If so, fungicides are useless. I have seen this devastate collections
of certain amorphophallus species under certain conditions. It seems to
be worse when there is little air movement, lots of moisture, and high
humidity. I have even heard theories that it can be spread by the hands
of those who have handled tobacco or tobacco products. You will find
many references by using a Google search.
From: Susan B honeybunny442 at yahoo.com> on 2006.07.10 at 02:12:43(14399)
I lost my entire crop of konjacs to this about 5 years
ago. It affected the konjacs while other Amorphs
right next to them had no problems!
I've also lost a significant amount of Zantedeschia to
soft rot/Erwinia 2 years ago. The plants looked just
fine, until suddenly they toppled over at the base.
The petioles looked like they melted. I've also seen
it affect cut flowers- the plant looked fine, the
flower was picked and put into water in a vase. The
next day the petiole would have literally dissolved
all the way up to the spathe, which would look OK for
a little while and then it too would start to "melt".
My soft rot/Erwinia, which, by the way, I understand
is two different diseases but work together; seemed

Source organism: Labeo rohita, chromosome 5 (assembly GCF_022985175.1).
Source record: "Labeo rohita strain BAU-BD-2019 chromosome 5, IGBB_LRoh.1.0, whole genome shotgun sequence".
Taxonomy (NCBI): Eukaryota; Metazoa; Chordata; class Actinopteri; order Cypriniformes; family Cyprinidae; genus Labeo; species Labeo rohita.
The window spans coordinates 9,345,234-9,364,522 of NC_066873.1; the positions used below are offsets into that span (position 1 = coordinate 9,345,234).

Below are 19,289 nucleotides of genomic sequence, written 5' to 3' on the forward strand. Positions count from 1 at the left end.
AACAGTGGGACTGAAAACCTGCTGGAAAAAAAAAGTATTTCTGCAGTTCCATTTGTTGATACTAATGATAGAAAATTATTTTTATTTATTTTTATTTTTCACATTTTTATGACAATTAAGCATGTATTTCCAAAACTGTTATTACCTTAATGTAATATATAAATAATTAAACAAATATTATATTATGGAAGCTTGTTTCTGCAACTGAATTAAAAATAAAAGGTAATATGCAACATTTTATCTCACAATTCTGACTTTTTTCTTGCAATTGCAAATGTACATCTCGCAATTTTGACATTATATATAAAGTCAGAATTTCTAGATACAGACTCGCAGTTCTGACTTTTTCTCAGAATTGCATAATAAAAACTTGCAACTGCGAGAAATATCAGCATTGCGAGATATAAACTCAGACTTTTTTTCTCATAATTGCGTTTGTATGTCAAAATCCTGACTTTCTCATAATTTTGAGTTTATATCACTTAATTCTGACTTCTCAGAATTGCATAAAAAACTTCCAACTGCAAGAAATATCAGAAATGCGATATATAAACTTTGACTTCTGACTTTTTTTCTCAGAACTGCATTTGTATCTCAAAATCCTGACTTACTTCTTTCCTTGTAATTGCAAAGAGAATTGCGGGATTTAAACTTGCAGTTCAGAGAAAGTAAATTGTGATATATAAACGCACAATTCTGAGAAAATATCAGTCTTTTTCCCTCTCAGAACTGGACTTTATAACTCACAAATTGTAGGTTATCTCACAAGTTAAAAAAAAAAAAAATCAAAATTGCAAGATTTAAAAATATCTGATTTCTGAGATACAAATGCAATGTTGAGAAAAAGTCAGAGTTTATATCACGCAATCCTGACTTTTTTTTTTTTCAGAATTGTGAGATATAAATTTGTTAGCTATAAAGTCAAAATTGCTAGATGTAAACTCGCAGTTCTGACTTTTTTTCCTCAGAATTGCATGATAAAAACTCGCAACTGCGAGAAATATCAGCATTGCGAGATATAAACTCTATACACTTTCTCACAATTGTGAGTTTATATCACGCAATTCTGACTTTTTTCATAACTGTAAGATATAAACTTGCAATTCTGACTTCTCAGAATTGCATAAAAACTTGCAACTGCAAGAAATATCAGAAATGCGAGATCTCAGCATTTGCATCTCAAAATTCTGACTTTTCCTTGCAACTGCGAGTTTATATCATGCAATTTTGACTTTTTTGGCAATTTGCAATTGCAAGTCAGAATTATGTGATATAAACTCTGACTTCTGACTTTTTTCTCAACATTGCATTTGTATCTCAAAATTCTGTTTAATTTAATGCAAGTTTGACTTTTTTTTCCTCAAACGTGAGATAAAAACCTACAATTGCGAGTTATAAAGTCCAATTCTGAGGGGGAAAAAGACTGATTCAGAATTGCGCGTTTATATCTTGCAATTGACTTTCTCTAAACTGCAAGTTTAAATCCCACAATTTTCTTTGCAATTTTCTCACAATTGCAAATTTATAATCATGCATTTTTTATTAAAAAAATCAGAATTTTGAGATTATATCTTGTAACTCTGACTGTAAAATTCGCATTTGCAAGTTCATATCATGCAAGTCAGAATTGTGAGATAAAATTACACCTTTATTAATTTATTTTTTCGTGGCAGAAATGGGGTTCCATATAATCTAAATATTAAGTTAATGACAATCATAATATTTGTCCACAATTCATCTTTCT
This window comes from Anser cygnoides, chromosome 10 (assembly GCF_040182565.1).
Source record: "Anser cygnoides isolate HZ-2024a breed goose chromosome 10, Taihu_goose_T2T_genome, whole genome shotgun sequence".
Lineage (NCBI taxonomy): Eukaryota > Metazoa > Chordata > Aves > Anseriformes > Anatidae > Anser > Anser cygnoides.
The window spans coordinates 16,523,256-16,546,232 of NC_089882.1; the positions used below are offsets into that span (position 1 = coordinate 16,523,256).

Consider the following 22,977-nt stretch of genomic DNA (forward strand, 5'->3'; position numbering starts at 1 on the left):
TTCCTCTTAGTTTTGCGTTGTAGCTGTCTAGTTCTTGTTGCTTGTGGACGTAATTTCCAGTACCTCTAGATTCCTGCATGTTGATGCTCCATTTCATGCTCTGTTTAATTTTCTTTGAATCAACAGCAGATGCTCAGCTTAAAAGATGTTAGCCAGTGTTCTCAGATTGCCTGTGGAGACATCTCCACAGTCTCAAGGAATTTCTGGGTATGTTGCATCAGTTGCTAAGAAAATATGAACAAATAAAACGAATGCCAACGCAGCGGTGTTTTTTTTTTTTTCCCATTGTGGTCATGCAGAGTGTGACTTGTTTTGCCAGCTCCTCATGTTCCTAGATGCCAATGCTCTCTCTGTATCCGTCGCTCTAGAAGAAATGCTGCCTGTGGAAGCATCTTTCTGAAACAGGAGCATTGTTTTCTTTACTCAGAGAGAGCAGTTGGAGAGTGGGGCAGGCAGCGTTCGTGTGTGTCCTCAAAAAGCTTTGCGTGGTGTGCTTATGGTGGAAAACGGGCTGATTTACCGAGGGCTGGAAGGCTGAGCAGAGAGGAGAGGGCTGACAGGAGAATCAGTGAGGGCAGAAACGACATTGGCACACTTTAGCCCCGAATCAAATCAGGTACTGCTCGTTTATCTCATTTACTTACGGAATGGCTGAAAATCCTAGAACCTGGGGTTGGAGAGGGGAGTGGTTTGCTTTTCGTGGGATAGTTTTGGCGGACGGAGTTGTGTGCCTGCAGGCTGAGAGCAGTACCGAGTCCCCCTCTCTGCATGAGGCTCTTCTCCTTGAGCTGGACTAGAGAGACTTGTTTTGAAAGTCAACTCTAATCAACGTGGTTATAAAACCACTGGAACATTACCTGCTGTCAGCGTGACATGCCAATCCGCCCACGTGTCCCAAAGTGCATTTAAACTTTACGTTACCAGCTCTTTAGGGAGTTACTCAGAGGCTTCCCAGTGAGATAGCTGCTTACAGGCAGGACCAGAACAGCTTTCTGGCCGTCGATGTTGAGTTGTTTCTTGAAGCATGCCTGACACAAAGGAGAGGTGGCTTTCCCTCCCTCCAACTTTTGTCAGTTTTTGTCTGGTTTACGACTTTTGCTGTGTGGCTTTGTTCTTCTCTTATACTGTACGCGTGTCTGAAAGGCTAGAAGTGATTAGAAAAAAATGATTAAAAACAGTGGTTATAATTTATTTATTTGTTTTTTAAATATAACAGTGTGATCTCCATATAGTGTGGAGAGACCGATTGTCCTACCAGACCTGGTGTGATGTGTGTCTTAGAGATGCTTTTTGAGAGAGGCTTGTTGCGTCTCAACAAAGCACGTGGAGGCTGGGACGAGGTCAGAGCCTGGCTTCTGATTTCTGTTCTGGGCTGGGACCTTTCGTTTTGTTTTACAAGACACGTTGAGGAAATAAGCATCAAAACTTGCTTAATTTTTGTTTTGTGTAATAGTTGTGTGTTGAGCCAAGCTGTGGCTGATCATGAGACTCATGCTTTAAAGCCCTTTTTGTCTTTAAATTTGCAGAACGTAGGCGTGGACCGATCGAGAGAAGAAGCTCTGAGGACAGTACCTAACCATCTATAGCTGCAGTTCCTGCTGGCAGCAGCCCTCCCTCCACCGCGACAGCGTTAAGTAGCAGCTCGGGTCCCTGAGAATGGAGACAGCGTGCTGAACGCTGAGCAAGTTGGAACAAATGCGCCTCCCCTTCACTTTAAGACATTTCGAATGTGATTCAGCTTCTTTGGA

different from your plant's symptoms.
First, the rot would progress up the petiole or down
to the tuber. I could pull the bloom and leaves right
out of the ground with no effort. Second, it has a
very awful, rotten, stinky smell. The tubers would
also be affected, with large sections rotting off.
Erwinia is a bacterial disease (if I remember
correctly), it is very contagious and can be carried
on feet from one site to another. Phyton 20, a copper
based formula, is said to prevent it, but bulbs must
be sprayed before planting. I believe if it affects
an area you are not supposed to use that soil again
because it is infected.
I did rescue a few of my tubers that weren't too badly
affected, I used a water hose to vigorously spray them
until all the mush washed away. Then I dried the
tubers in the sun/ air as much as possible. Some of
them were viable the next year, I only had about 3
plants with it last year as opposed to maybe a hundred
the year before.
Truly a heartbreaking disease. I wish you luck with
it. Since your tubers seem to be OK, you may have
some other disease or pest going on....